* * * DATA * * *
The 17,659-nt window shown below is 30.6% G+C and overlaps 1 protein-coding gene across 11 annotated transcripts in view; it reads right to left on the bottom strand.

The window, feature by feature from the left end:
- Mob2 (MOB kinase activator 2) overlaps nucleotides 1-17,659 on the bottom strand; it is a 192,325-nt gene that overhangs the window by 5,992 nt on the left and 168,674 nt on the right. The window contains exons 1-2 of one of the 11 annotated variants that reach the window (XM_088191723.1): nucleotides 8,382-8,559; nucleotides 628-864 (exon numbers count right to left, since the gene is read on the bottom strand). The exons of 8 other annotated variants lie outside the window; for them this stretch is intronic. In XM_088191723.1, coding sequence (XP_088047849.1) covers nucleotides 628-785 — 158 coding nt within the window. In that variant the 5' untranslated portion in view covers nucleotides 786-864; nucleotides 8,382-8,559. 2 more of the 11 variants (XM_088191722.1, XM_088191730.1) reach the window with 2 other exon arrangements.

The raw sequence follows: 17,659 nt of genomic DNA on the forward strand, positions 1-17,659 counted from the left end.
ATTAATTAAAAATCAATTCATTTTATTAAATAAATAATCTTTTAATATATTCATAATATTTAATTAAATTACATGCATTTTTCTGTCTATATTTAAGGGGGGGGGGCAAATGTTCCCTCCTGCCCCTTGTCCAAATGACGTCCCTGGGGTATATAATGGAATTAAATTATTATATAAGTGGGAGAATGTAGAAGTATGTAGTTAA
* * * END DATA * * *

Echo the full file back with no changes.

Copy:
The 17,659-nt window shown below is 30.6% G+C and overlaps 1 protein-coding gene across 11 annotated transcripts in view; it reads right to left on the bottom strand.

The window, feature by feature from the left end:
- Mob2 (MOB kinase activator 2) overlaps nucleotides 1-17,659 on the bottom strand; it is a 192,325-nt gene that overhangs the window by 5,992 nt on the left and 168,674 nt on the right. The window contains exons 1-2 of one of the 11 annotated variants that reach the window (XM_088191723.1): nucleotides 8,382-8,559; nucleotides 628-864 (exon numbers count right to left, since the gene is read on the bottom strand). The exons of 8 other annotated variants lie outside the window; for them this stretch is intronic. In XM_088191723.1, coding sequence (XP_088047849.1) covers nucleotides 628-785 — 158 coding nt within the window. In that variant the 5' untranslated portion in view covers nucleotides 786-864; nucleotides 8,382-8,559. 2 more of the 11 variants (XM_088191722.1, XM_088191730.1) reach the window with 2 other exon arrangements.

The raw sequence follows: 17,659 nt of genomic DNA on the forward strand, positions 1-17,659 counted from the left end.
ATTAATTAAAAATCAATTCATTTTATTAAATAAATAATCTTTTAATATATTCATAATATTTAATTAAATTACATGCATTTTTCTGTCTATATTTAAGGGGGGGGGGCAAATGTTCCCTCCTGCCCCTTGTCCAAATGACGTCCCTGGGGTATATAATGGAATTAAATTATTATATAAGTGGGAGAATGTAGAAGTATGTAGTTAA